“You had to be living in a cave” to be unaware of plans for the fourth floor, said Doreen Lorenzo, assistant dean overseeing the School of Design and Creative Technologies.
Minutes from a meeting Dempster held in October 2015 with his department chairs and program directors show they discussed plans to consolidate the collections to the fifth floor and repurpose the fourth floor, said Alicia Dietrich, a spokeswoman for the college.
Brian Pope, chairman of the Department of Theatre and Dance, said the dust-up over the library reflects underlying anxiety among some faculty members about the rise of digital technologies. The design school, which was launched last fall with 337 students, is projected to have about 500 students this fall, rivaling enrollments in the other three academic units of the college.
“The library is a metaphor for traditional scholarship in art history, music history and theater history,” Pope said. “It has outsized importance because it is a symbol of the way faculty have worked with students for 100 years. It is self-evident to any forward-looking leader that digital technology has exploded the world for young people. If an arts college ignores the arts and entertainment industry and gaming, you’re a bad dean and you’re a backward-looking college.”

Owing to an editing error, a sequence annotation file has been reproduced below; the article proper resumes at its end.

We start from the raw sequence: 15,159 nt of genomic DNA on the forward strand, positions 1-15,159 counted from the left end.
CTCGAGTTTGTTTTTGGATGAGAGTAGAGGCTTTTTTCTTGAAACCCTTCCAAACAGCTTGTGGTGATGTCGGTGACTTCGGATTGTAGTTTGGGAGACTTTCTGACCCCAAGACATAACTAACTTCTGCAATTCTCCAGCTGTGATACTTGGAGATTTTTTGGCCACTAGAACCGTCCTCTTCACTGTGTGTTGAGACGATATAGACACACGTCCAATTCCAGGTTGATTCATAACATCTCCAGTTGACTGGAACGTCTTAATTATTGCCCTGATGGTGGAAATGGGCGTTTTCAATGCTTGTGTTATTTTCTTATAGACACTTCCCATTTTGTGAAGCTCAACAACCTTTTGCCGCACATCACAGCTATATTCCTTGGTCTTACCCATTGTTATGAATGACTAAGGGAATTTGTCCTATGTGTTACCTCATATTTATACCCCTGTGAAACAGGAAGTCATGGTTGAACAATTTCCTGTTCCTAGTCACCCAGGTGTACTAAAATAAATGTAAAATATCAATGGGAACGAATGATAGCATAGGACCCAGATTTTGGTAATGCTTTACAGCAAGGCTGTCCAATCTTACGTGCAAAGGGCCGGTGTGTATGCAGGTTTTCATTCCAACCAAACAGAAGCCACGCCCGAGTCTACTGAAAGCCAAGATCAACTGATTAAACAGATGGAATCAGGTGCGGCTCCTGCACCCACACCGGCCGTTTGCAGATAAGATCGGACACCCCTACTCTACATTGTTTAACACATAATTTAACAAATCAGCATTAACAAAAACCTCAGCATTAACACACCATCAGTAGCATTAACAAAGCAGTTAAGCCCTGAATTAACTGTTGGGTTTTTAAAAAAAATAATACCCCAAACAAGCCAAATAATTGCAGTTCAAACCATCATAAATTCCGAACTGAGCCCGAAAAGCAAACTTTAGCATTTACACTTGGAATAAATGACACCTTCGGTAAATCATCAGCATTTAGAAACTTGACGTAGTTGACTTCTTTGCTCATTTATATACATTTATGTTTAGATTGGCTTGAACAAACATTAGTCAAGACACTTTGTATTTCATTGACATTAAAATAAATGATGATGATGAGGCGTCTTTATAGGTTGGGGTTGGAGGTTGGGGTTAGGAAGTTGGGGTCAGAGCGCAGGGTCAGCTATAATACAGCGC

In one sense, the dispute comes down to a lack of physical space. The Doty Fine Arts Building, which houses the library, and some of the other buildings constituting the College of Fine Arts are decades old and in need of replacement or major renovations.
“Attracting external dollars and an institutional commitment to build a $100 million building is a very long shot for our college when the university has very important prior commitments to the medical school, the engineering school and the Welch science building,” Dempster said. “Raising money for capital improvements will be a high priority for us during the university’s next capital campaign.”
Meanwhile, some fine arts faculty members say it’s time to take a deep breath.
“I just think we all need to go off somewhere and calm down and think about going forward,” said Martha Hilley, a music professor who joined the faculty 36 years ago.
Said Charlotte Canning, a professor of theater and dance and incoming chairwoman of the Faculty Council, “I have a lot of faith we can get through this.”